Prime Minister Rishi Sunak and US President Joe Biden take part in a joint press conference in the East Room at the White House, during his visit to Washington DC in the US.

Sunak and Biden promise action on AI, data sharing, defence and green subsidies

Image credit: Niall Carson/PA Wire

The US and the UK have announced the Atlantic Declaration, a partnership that could mitigate the impact of Biden's Inflation Reduction Act on British firms.

The agreement is far from a trade deal. Instead, the US President and the United Kingdom's Prime Minister have focused on a series of targeted pledges covering artificial intelligence, critical minerals, clean energy and security concerns.

Sunak described the agreement as a “new economic partnership for a new age". When asked whether the Declaration was an "acknowledgement of the failure" to strike a broader trade deal, he said it "responds to particular challenges and opportunities we face right now".

The Atlantic Declaration could be seen as an effort to lessen the impact of the US' Inflation Reduction Act (IRA), which includes tax credits worth $3,750 (£3,000) for each EV manufactured in the US, or that uses components mined, processed or manufactured in the country.

The text of the agreement includes a commitment from both nations to work towards a deal that would allow critical minerals for electric vehicles mined in the UK – cobalt, graphite, lithium, manganese, and nickel – to be eligible for tax credits under the new US legislation - mirroring the minerals deal made with Japan.

If achieved, this agreement could help companies all over the UK, including firms carrying out nickel production in Wales and lithium processing in Teesside.

In the Declaration, Biden and Sunak pledged to draft a Joint Clean Energy Supply Chain Action Plan by the end of 2023. The plan will establish actions the two countries can take in the short term to meet clean energy targets.

It also includes the launch of a civil nuclear partnership overseen by senior officials in both governments, that will "encourage the establishment of new infrastructure and end-to-end fuel cycle capabilities by 2030", including "the safe, secure, and sustainable international deployment of advanced, peaceful nuclear technologies", such as small modular reactors or even space nuclear power plants.

The two nations also agreed to collaborate on "critical and emerging technologies", promising to draft a roadmap that could include artificial intelligence, 5G and 6G telecoms, quantum computing, semiconductors and engineering biology, within a year.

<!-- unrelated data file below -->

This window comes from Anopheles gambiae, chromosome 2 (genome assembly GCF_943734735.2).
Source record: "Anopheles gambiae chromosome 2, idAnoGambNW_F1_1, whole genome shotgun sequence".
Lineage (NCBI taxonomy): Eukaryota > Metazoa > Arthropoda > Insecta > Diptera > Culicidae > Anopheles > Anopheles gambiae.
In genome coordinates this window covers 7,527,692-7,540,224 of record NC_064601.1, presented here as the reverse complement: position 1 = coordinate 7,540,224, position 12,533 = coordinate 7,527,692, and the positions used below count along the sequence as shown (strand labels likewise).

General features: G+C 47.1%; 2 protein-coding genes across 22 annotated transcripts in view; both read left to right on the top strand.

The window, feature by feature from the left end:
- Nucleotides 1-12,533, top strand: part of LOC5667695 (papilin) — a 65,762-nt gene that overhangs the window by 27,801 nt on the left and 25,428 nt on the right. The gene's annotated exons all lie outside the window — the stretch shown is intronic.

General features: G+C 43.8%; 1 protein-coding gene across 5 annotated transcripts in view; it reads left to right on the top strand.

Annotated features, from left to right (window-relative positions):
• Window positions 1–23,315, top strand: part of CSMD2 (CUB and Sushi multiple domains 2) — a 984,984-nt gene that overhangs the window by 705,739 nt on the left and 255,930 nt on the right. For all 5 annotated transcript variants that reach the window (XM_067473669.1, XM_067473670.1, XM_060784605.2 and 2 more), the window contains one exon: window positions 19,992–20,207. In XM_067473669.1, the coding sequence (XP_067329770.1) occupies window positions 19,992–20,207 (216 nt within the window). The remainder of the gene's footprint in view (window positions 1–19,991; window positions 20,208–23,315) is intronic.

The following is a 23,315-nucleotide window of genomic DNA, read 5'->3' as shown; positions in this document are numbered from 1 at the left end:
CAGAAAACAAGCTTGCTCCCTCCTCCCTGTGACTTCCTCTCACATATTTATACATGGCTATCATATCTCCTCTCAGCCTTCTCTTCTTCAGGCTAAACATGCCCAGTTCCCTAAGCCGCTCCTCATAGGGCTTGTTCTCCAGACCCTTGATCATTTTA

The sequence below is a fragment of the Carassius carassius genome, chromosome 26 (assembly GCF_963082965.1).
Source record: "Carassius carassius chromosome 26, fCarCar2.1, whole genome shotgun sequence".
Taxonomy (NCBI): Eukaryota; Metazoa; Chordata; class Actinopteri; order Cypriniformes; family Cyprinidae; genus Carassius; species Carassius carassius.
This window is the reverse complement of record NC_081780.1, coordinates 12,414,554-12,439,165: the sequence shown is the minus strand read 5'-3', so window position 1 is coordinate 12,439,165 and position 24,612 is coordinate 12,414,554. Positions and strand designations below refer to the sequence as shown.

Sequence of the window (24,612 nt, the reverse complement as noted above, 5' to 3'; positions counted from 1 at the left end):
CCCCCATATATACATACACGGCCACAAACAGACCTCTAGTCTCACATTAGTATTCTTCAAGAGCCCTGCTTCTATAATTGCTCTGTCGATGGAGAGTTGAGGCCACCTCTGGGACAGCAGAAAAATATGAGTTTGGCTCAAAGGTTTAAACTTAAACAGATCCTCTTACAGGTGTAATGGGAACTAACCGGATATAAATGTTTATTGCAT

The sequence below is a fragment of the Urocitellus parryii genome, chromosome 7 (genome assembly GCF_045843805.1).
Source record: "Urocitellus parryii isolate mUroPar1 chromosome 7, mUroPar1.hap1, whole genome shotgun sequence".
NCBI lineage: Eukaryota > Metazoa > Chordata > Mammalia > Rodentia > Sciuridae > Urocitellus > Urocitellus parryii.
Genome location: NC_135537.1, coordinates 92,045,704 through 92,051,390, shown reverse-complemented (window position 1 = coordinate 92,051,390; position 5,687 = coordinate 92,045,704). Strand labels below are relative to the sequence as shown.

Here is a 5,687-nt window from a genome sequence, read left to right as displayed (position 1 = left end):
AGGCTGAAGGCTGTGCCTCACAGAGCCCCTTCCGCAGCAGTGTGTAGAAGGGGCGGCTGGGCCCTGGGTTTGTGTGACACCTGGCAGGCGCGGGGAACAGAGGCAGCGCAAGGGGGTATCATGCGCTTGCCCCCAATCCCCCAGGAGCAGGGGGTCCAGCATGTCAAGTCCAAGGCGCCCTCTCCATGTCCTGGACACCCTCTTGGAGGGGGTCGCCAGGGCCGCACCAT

In addition, the discussions covered increasing research and student mobility, as well as a push for mutual recognition of qualifications for engineers, although this could be subject to state-by-state approval in the US.

The document also included Biden's promise to ask Congress to label Britain as a “domestic source” within the US Defense Production Act, giving suppliers in the country more favourable terms. The US President also promised to propose a modernisation of export control laws to "enhance collaboration between and among AUKUS nations". 

“Technology, economics, and national security are more deeply intertwined than ever before," the Declaration says.“We face new challenges to international stability – from authoritarian states such as Russia and the People’s Republic of China; disruptive technologies; non-state actors; and transnational challenges like climate change.”

The declaration also includes a commitment to a create "new UK-US Data Bridge", that would allow UK firms to transfer data freely to certified US organisations without paying a levy – allowing 55,000 UK businesses to save £92.4m per year.

In addition, the two countries pledged a collaboration on privacy-enhancing technologies (PETs) to ensure AI models are trained responsibly, "protecting individuals’ privacy and democratic principles".

Biden also welcomed the Prime Minister’s plans to launch the first global summit on AI safety, announced earlier this week, and confirmed the US' attendance. 

"The UK and US have always pushed the boundaries of what two countries can achieve together," Sunak said. "So it is natural that, when faced with the greatest transformation in our economies since the industrial revolution, we would look to each other to build a stronger economic future together.

"The Atlantic Declaration sets a new standard for economic cooperation, propelling our economies into the future so we can protect our people, create jobs and grow our economies together."

Biden added: “It’s a testament to the depth, breadth and I would argue the intensity of our cooperation and coordination which continues to exist between the United Kingdom and the United States.

“There’s no issue of global importance – none – that our nations are not leading together.”

In response to the news, shadow foreign secretary David Lammy said: “Labour has consistently called on the Government to secure closer economic ties with the United States to work together on the critical issues of our time: from facing the challenges posed by China, to artificial intelligence, supply chains, critical minerals and the climate crisis.

“But this statement shows the Conservative Government has failed to deliver the comprehensive trade deal they promised in the 2019 manifesto, or to secure the ally status under the Inflation Reduction Act that is so important for the automotive sector and for the green transition."

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